Co-sleeping was never something I planned, I didn’t even really know it was “a thing” I always imagined my little boy would sleep in his Moses basket and wake up for feeds. Then along came Rory, a newborn that would sleep all day and become wide awake at night. “He doesn’t know the difference between night and day” I thought, so we tried everything, keeping him awake, bedtime routine, the whole caboodle. Yet every night he’d fall asleep until I transferred him into his own bed and boom, wide awake!
There were nights where I couldn’t even remember sleeping, forcing myself to stay awake until he settled into a deep enough sleep on my chest so I could transfer him into his bed, for him to then wake and do it all over again. I was exhausted.
It got bad when I started to fall asleep winding him, I would wake up and he’d be doubled over on the bed! Big big death risks. We got lucky, the three times this happened I woke up to find him safe, but I was devastated, how could I let that happen!
Then Sophia said to me, why don’t you practice safe co-sleeping? “No, it’s too dangerous!” I said on my high horse! “Well it’s safer that what you’re doing now” – that struck a cord but I still tried to fight it, even buying a co-sleeping crib. But the same thing kept happening. He just wanted to be as close as possible to me, so one night, at 4ish weeks, out of sheer desperation I googled how to safely co-sleep, popped him in our bed and since then he has woken up once for a feed, sometimes even sleeping through!
I am now completely converted, I love bed-sharing! I love the bond it has brought between my baby and I and I love being able to sleep! I hold Rory so close I can always sense his breathing and that brings me so much comfort. It’s not the ideal situation, but what is better? To keep risking my child due to major sleep deprivation or to take back control and keep us all happy as safely as possible.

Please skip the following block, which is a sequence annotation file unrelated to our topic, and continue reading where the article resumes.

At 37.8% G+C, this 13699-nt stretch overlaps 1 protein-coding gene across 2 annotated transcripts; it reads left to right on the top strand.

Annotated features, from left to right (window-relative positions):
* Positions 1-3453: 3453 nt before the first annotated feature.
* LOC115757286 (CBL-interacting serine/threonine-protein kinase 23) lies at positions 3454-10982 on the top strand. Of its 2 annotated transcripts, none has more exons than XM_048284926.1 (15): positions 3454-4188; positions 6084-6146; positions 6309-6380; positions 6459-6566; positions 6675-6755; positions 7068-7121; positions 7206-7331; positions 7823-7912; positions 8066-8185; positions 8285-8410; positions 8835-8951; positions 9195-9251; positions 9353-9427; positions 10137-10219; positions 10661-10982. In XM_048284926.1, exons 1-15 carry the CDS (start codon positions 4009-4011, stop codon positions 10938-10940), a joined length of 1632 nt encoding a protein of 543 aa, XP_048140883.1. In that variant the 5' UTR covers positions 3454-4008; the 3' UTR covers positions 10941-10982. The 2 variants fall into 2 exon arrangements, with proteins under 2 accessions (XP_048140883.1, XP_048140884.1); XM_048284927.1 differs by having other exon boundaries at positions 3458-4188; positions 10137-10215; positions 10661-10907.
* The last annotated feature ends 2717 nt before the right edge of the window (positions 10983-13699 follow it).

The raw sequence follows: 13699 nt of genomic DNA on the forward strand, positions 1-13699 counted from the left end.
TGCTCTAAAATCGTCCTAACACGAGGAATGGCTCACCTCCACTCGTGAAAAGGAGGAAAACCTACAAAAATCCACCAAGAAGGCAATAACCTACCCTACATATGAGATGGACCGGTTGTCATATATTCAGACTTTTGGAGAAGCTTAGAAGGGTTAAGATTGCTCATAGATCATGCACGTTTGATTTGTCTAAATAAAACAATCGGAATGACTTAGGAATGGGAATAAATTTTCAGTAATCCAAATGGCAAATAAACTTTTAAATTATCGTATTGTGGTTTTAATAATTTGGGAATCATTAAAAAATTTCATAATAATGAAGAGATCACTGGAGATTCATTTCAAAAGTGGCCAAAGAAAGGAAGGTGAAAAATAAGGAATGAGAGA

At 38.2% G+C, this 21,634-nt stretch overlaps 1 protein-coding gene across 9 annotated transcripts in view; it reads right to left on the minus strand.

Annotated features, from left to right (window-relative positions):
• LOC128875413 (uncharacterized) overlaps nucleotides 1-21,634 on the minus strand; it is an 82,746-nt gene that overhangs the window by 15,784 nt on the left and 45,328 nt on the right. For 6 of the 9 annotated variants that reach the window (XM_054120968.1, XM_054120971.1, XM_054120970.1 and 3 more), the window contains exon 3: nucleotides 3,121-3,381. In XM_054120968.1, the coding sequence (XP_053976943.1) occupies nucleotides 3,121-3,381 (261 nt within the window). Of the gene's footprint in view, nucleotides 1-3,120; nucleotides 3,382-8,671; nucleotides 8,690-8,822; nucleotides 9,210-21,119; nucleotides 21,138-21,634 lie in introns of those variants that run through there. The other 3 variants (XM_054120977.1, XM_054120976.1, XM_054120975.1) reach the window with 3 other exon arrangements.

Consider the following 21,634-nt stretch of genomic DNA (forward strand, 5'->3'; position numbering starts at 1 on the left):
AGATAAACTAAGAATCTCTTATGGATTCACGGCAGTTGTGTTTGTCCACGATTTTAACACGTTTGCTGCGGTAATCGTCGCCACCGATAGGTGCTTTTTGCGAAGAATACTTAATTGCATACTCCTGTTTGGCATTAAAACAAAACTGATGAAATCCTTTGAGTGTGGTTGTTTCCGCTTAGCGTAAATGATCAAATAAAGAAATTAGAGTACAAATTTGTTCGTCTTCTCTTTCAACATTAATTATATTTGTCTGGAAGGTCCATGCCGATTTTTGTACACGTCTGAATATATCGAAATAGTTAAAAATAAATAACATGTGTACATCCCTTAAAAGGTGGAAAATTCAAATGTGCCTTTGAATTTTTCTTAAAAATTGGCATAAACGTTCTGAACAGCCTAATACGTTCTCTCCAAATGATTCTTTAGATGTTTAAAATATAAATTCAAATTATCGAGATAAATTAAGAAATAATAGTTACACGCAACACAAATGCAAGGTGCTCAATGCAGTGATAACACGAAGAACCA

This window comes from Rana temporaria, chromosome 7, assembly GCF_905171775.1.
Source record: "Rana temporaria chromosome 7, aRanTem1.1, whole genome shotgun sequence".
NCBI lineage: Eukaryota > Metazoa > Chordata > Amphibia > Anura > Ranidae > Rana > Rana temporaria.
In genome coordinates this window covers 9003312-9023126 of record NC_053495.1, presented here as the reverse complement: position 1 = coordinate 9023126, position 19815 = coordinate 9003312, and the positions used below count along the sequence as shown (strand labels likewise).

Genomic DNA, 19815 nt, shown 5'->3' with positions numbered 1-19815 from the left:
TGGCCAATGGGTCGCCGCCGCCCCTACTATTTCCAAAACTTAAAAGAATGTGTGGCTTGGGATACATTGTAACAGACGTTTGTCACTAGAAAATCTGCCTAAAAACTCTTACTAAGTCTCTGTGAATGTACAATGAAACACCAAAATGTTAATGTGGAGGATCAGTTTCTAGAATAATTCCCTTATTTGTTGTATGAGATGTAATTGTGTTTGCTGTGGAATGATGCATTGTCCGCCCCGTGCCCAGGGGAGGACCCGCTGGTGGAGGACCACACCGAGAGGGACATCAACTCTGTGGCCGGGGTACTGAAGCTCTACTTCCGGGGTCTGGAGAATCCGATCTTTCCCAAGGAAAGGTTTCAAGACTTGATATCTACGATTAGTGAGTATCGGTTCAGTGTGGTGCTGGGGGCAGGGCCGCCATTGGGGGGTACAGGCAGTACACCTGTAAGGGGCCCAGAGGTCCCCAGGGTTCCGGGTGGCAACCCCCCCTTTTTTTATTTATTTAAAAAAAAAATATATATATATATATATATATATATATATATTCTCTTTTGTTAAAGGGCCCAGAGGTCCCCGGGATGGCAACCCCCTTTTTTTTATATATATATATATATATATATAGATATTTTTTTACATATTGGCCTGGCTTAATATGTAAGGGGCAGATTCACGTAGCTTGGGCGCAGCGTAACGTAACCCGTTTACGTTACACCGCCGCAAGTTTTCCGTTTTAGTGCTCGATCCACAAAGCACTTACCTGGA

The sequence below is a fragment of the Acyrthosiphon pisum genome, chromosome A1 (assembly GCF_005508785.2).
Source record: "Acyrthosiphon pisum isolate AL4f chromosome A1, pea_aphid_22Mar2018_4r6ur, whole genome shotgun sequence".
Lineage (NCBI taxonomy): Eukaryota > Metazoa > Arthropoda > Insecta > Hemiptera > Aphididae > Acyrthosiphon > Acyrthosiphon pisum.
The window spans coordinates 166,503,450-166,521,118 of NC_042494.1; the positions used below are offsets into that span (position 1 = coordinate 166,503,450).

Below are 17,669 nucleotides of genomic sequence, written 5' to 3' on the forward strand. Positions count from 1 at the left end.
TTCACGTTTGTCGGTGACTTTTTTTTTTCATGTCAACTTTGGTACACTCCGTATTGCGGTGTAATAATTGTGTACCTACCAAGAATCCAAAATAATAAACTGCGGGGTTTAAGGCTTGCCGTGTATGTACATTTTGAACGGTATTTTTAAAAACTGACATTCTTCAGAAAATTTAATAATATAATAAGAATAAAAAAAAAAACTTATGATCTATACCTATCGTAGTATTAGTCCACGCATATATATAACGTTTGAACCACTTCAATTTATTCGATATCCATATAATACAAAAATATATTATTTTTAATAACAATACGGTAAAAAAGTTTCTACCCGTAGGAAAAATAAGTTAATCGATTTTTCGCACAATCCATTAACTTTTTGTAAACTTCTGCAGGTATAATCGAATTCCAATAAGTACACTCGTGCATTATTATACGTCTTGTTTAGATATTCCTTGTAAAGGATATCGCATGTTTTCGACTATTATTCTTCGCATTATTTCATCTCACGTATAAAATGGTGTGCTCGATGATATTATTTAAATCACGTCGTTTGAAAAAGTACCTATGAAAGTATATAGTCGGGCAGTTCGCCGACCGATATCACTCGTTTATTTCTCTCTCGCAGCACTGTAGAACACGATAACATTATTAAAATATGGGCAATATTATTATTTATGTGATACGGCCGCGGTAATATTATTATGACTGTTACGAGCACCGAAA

Co-sleeping needs to lose the taboo so that more people feel comfortable enough to carry it out and be given the guidelines on how to do it safely!
Make sure all parties are happy with it, Rich really didn’t want us to do it at first, but he now does see it’s beneficial.
Do your research, look at the Lullaby Trust for guidelines on how to carry our bedsharing to reduce the risk of SIDS
Wear a jumper to bed as you’ll need to keep the duvet at waist level
Invest in sleeping bags and keep baby on top of the duvet to minimise suffocation risks.
Sleep! Newborns want to be as close as possible to their mums and sometimes the only way to settle them is to keep them close.
Closeness to your baby, I absolutely love the bond its brought. It is something that now feels like the most natural thing in the world. I also like that I can sense his movements so I know when he is about to wake for a feed and can get organised before he does.
- It’s now a “lifestyle choice” which means that I won’t drink any alcohol in the evenings as I don’t want to take that risk
- No more starfishing! We have a king sized bed and even then there is significantly less room with Rory in there.
- It can rain on intimacy – let’s all face facts!